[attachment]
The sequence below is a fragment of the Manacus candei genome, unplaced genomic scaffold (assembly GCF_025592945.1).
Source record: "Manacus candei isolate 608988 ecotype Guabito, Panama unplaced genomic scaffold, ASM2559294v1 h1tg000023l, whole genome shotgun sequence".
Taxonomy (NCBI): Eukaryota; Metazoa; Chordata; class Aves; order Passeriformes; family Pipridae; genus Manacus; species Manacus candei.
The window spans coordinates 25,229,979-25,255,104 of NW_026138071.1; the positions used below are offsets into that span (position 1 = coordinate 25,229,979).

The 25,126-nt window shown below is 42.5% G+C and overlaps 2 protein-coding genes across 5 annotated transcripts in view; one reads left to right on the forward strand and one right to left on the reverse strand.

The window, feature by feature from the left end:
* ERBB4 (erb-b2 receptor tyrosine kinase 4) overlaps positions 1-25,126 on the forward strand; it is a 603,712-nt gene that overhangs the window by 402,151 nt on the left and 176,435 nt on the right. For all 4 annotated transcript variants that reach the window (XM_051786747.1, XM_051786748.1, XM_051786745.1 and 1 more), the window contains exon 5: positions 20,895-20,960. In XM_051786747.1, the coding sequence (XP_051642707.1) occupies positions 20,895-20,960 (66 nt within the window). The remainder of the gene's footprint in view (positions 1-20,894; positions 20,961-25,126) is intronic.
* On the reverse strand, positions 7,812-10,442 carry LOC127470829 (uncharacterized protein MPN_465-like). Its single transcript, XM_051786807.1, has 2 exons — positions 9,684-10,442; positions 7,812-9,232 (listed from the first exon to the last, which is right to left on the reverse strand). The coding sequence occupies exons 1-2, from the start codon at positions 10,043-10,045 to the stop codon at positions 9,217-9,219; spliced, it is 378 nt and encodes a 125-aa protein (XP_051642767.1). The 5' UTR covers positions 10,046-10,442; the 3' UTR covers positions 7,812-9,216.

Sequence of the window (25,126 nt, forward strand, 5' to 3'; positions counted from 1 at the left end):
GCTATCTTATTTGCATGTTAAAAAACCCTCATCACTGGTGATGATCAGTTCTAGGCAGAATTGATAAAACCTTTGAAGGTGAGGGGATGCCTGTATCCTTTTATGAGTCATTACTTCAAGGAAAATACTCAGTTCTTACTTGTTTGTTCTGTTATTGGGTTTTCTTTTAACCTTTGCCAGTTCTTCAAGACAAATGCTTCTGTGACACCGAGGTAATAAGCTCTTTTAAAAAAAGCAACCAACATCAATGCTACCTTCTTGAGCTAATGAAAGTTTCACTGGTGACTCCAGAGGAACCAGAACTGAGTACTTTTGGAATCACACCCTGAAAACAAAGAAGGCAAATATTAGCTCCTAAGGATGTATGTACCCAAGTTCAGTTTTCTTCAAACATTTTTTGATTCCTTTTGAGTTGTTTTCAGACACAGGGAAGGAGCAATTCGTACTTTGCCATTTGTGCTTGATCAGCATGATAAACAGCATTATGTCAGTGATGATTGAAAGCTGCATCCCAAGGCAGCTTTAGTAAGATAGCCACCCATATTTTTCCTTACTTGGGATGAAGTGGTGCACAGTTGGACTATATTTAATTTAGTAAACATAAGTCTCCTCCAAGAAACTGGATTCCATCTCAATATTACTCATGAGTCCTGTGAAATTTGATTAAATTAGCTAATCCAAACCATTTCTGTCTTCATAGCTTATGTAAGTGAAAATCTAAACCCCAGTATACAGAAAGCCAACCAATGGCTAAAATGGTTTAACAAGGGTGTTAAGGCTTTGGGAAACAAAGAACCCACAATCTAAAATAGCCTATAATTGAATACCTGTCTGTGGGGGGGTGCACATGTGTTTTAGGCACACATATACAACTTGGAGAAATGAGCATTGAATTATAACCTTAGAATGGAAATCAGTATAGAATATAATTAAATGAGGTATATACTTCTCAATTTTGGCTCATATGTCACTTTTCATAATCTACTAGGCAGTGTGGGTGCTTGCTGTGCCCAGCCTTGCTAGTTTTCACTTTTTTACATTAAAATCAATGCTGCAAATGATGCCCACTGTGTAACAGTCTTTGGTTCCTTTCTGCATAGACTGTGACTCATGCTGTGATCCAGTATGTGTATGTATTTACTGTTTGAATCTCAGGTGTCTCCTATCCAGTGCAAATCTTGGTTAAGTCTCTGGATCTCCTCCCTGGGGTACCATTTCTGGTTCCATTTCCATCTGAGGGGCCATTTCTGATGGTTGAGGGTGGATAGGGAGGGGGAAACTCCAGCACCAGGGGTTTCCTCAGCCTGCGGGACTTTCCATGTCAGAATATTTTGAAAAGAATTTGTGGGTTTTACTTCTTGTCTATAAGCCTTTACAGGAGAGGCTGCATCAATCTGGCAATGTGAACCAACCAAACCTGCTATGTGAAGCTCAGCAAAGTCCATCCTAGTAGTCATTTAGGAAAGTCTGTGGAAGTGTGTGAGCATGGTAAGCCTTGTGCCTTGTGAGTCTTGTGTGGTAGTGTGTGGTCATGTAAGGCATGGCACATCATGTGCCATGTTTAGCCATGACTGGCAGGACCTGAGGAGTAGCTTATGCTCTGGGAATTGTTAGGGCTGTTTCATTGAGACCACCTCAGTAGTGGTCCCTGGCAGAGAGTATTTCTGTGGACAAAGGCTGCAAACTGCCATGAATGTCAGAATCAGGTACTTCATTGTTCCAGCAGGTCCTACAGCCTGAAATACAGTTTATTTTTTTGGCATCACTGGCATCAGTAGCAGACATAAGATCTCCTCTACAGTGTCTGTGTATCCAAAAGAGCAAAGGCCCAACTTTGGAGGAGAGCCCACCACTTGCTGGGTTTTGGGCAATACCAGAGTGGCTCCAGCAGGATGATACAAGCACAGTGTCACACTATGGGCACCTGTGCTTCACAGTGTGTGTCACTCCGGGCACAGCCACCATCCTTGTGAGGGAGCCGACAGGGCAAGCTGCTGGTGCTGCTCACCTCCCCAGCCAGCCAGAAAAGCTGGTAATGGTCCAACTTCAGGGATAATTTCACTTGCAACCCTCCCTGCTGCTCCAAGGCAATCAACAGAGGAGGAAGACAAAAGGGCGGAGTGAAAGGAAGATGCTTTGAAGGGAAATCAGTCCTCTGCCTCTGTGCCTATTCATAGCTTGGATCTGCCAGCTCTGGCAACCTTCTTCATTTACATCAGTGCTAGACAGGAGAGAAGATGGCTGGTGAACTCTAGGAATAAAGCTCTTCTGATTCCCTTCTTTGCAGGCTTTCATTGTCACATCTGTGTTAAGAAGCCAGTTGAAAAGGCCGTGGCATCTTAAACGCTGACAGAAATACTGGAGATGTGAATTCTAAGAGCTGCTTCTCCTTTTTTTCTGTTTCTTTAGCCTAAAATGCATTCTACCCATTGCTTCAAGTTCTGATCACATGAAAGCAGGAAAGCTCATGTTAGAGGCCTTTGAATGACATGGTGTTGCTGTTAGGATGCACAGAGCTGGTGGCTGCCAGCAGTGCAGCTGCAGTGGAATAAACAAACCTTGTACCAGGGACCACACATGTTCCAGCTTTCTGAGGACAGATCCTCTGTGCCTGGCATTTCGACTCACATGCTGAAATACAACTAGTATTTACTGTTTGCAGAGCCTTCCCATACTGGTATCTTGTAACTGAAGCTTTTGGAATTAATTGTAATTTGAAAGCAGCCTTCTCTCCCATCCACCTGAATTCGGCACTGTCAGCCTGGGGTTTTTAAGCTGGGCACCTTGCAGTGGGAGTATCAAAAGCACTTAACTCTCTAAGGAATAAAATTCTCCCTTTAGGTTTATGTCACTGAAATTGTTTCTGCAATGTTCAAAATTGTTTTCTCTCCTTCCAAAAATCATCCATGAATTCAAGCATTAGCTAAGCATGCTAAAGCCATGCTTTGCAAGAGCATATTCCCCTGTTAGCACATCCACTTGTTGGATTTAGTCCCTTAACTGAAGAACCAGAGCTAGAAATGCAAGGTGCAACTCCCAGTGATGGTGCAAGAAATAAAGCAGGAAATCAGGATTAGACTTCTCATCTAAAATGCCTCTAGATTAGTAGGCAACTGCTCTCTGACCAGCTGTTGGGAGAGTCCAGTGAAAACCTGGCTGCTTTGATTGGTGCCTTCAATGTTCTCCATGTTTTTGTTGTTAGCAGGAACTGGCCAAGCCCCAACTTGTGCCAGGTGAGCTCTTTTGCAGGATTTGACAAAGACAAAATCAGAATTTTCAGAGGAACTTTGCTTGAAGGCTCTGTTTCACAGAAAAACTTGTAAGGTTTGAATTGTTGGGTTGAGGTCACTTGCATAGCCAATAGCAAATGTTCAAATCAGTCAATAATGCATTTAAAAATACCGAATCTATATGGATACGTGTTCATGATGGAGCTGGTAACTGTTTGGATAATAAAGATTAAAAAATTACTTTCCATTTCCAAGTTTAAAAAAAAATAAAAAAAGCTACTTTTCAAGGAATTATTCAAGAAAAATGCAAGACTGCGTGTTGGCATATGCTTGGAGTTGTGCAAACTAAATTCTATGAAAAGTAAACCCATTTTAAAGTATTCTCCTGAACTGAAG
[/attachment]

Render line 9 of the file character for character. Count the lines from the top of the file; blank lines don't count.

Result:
Sequence of the window (25,126 nt, forward strand, 5' to 3'; positions counted from 1 at the left end):